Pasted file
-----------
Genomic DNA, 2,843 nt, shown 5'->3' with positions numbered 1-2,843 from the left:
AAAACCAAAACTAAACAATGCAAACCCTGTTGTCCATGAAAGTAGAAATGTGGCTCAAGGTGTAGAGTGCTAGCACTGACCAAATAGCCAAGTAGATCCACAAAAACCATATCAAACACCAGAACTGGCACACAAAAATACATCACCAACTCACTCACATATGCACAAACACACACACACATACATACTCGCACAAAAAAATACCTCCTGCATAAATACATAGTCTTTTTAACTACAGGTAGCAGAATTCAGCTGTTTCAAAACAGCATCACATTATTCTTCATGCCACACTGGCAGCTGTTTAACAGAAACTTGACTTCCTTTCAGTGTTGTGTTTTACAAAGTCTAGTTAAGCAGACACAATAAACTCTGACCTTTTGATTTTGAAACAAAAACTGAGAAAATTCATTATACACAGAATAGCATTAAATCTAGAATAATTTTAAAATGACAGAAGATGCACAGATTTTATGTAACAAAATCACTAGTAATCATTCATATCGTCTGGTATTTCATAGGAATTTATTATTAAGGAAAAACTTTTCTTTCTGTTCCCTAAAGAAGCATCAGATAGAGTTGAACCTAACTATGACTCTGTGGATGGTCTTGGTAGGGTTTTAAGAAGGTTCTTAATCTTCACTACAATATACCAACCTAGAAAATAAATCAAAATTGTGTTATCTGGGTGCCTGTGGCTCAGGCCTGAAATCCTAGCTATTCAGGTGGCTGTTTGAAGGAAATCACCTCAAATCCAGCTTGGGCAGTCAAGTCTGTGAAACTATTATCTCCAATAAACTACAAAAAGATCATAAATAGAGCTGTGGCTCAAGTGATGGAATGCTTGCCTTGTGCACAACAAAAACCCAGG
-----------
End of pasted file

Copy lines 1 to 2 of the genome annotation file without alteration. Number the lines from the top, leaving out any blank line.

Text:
Genomic DNA, 2,843 nt, shown 5'->3' with positions numbered 1-2,843 from the left:
AAAACCAAAACTAAACAATGCAAACCCTGTTGTCCATGAAAGTAGAAATGTGGCTCAAGGTGTAGAGTGCTAGCACTGACCAAATAGCCAAGTAGATCCACAAAAACCATATCAAACACCAGAACTGGCACACAAAAATACATCACCAACTCACTCACATATGCACAAACACACACACACATACATACTCGCACAAAAAAATACCTCCTGCATAAATACATAGTCTTTTTAACTACAGGTAGCAGAATTCAGCTGTTTCAAAACAGCATCACATTATTCTTCATGCCACACTGGCAGCTGTTTAACAGAAACTTGACTTCCTTTCAGTGTTGTGTTTTACAAAGTCTAGTTAAGCAGACACAATAAACTCTGACCTTTTGATTTTGAAACAAAAACTGAGAAAATTCATTATACACAGAATAGCATTAAATCTAGAATAATTTTAAAATGACAGAAGATGCACAGATTTTATGTAACAAAATCACTAGTAATCATTCATATCGTCTGGTATTTCATAGGAATTTATTATTAAGGAAAAACTTTTCTTTCTGTTCCCTAAAGAAGCATCAGATAGAGTTGAACCTAACTATGACTCTGTGGATGGTCTTGGTAGGGTTTTAAGAAGGTTCTTAATCTTCACTACAATATACCAACCTAGAAAATAAATCAAAATTGTGTTATCTGGGTGCCTGTGGCTCAGGCCTGAAATCCTAGCTATTCAGGTGGCTGTTTGAAGGAAATCACCTCAAATCCAGCTTGGGCAGTCAAGTCTGTGAAACTATTATCTCCAATAAACTACAAAAAGATCATAAATAGAGCTGTGGCTCAAGTGATGGAATGCTTGCCTTGTGCACAACAAAAACCCAGG